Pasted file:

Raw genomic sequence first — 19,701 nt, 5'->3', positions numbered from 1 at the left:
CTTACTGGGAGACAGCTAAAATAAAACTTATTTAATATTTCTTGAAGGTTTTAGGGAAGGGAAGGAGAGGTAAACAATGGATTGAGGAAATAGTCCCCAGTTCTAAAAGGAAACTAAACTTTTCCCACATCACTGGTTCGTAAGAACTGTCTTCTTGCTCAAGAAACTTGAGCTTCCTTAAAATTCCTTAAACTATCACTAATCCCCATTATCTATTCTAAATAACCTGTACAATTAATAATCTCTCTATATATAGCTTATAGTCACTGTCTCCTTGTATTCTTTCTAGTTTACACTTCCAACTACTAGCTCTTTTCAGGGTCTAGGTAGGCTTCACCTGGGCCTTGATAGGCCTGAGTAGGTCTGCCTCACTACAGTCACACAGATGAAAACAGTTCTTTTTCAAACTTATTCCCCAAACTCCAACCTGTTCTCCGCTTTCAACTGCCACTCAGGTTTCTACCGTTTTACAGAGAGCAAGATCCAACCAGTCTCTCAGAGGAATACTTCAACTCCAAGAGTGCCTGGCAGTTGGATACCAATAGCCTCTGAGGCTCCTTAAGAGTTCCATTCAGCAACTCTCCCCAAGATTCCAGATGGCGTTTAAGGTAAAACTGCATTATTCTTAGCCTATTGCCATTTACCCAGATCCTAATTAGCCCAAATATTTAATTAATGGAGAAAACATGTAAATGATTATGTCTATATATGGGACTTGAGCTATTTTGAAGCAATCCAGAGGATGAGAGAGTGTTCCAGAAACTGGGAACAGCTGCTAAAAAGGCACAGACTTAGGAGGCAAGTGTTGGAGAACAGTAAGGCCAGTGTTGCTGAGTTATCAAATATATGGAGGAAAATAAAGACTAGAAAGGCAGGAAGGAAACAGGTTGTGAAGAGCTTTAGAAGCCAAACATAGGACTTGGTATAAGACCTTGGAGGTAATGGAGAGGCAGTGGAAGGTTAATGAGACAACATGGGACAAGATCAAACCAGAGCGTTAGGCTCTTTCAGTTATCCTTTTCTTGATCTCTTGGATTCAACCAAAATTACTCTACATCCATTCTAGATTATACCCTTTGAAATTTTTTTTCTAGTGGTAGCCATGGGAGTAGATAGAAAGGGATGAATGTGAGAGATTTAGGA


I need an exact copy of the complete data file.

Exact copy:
Raw genomic sequence first — 19,701 nt, 5'->3', positions numbered from 1 at the left:
CTTACTGGGAGACAGCTAAAATAAAACTTATTTAATATTTCTTGAAGGTTTTAGGGAAGGGAAGGAGAGGTAAACAATGGATTGAGGAAATAGTCCCCAGTTCTAAAAGGAAACTAAACTTTTCCCACATCACTGGTTCGTAAGAACTGTCTTCTTGCTCAAGAAACTTGAGCTTCCTTAAAATTCCTTAAACTATCACTAATCCCCATTATCTATTCTAAATAACCTGTACAATTAATAATCTCTCTATATATAGCTTATAGTCACTGTCTCCTTGTATTCTTTCTAGTTTACACTTCCAACTACTAGCTCTTTTCAGGGTCTAGGTAGGCTTCACCTGGGCCTTGATAGGCCTGAGTAGGTCTGCCTCACTACAGTCACACAGATGAAAACAGTTCTTTTTCAAACTTATTCCCCAAACTCCAACCTGTTCTCCGCTTTCAACTGCCACTCAGGTTTCTACCGTTTTACAGAGAGCAAGATCCAACCAGTCTCTCAGAGGAATACTTCAACTCCAAGAGTGCCTGGCAGTTGGATACCAATAGCCTCTGAGGCTCCTTAAGAGTTCCATTCAGCAACTCTCCCCAAGATTCCAGATGGCGTTTAAGGTAAAACTGCATTATTCTTAGCCTATTGCCATTTACCCAGATCCTAATTAGCCCAAATATTTAATTAATGGAGAAAACATGTAAATGATTATGTCTATATATGGGACTTGAGCTATTTTGAAGCAATCCAGAGGATGAGAGAGTGTTCCAGAAACTGGGAACAGCTGCTAAAAAGGCACAGACTTAGGAGGCAAGTGTTGGAGAACAGTAAGGCCAGTGTTGCTGAGTTATCAAATATATGGAGGAAAATAAAGACTAGAAAGGCAGGAAGGAAACAGGTTGTGAAGAGCTTTAGAAGCCAAACATAGGACTTGGTATAAGACCTTGGAGGTAATGGAGAGGCAGTGGAAGGTTAATGAGACAACATGGGACAAGATCAAACCAGAGCGTTAGGCTCTTTCAGTTATCCTTTTCTTGATCTCTTGGATTCAACCAAAATTACTCTACATCCATTCTAGATTATACCCTTTGAAATTTTTTTTCTAGTGGTAGCCATGGGAGTAGATAGAAAGGGATGAATGTGAGAGATTTAGGA